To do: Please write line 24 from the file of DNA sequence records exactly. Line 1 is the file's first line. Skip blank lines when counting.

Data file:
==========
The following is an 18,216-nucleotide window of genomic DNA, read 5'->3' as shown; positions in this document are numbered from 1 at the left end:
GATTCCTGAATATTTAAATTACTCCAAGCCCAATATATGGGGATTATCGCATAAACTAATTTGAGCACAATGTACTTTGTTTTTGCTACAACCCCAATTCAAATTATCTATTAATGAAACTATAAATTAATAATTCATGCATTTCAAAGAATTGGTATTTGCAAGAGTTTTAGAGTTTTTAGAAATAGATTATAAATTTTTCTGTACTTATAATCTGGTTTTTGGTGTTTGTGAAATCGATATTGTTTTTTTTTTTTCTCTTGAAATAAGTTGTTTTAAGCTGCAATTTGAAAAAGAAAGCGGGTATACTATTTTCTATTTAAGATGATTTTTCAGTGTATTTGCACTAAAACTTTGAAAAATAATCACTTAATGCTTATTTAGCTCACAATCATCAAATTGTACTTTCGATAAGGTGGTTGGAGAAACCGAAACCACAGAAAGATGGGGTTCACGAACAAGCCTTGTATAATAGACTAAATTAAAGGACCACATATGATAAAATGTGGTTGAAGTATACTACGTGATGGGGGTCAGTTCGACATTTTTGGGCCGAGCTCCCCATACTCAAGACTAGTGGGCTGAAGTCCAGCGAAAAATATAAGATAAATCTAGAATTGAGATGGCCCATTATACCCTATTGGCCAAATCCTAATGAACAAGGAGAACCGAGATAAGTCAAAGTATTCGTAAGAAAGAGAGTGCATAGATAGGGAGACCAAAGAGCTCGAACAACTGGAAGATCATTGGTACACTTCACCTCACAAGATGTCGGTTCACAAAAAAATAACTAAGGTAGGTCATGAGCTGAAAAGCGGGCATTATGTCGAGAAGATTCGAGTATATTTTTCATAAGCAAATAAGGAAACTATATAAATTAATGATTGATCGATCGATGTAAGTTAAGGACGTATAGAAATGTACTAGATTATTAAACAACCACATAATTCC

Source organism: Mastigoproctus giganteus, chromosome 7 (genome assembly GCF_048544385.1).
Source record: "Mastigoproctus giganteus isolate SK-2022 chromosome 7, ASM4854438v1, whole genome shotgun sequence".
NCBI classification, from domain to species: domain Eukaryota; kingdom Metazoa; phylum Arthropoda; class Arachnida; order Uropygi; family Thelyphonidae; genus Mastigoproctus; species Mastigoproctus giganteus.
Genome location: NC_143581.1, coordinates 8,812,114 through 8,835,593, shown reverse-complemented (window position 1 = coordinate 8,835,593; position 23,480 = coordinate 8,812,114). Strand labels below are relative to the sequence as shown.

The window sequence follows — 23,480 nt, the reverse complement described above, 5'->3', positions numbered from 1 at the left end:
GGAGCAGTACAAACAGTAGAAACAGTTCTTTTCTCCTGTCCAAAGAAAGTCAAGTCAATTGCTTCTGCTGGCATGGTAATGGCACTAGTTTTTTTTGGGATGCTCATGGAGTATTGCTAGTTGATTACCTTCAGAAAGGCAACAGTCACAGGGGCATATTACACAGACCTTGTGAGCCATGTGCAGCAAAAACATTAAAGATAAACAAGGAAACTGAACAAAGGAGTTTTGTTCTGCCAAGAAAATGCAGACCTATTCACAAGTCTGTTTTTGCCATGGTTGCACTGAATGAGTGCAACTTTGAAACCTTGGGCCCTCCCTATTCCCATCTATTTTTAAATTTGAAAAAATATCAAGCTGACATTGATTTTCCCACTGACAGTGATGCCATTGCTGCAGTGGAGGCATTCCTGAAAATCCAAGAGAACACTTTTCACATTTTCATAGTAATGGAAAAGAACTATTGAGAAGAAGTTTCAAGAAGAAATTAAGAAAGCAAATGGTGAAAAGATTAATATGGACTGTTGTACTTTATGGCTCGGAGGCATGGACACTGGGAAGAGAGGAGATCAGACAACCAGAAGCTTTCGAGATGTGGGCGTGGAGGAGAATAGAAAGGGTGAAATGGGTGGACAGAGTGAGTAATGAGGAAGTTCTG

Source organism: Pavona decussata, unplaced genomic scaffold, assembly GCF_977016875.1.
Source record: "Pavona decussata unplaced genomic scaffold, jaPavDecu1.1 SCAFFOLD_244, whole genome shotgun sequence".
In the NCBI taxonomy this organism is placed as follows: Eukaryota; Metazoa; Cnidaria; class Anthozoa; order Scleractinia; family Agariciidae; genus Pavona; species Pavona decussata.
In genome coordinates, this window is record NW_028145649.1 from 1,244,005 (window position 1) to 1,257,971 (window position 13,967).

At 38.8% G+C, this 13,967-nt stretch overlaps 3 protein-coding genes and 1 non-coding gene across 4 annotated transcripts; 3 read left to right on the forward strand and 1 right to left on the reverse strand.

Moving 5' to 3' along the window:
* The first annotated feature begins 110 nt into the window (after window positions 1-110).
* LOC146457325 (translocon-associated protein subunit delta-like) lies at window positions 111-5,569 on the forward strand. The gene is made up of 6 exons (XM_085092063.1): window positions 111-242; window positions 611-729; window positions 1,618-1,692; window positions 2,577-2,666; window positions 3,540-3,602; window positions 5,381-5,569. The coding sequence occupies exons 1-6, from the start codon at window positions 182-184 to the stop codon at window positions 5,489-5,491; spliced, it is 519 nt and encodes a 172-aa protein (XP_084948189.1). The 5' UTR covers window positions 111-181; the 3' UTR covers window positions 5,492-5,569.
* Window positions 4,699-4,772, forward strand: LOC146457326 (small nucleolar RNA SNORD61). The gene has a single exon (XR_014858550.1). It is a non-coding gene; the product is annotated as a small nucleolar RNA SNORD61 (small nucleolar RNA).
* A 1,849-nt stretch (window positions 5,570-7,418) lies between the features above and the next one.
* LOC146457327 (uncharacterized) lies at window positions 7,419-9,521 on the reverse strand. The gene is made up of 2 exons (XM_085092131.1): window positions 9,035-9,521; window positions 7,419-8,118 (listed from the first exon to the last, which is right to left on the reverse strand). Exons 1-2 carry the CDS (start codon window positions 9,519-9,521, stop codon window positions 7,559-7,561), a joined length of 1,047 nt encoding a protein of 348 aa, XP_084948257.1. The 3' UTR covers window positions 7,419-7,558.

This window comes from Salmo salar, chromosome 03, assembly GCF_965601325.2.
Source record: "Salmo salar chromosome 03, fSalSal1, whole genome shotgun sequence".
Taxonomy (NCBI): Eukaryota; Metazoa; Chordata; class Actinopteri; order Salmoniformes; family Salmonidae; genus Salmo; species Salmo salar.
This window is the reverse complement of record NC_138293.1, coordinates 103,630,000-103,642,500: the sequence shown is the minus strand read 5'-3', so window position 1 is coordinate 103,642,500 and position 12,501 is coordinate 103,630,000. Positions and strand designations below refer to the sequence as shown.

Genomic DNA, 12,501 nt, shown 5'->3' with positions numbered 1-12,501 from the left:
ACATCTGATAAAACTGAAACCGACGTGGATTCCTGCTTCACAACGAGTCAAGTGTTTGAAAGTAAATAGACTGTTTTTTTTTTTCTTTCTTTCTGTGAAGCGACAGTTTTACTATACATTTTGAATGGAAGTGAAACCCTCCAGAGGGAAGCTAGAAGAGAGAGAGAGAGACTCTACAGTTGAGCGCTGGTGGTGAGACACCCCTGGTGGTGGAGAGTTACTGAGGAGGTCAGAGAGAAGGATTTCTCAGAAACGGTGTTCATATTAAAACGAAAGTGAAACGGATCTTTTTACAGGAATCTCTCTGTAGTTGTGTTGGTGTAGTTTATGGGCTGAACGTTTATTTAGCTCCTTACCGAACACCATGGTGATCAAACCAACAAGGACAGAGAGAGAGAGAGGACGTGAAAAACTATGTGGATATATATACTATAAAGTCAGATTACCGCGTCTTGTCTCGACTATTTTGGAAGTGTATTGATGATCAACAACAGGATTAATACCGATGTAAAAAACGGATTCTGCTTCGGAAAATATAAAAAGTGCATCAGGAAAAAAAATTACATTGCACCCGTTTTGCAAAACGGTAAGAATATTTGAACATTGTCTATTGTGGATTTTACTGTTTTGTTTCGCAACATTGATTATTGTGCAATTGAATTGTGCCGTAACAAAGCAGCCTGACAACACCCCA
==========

Genomic DNA, 12,501 nt, shown 5'->3' with positions numbered 1-12,501 from the left: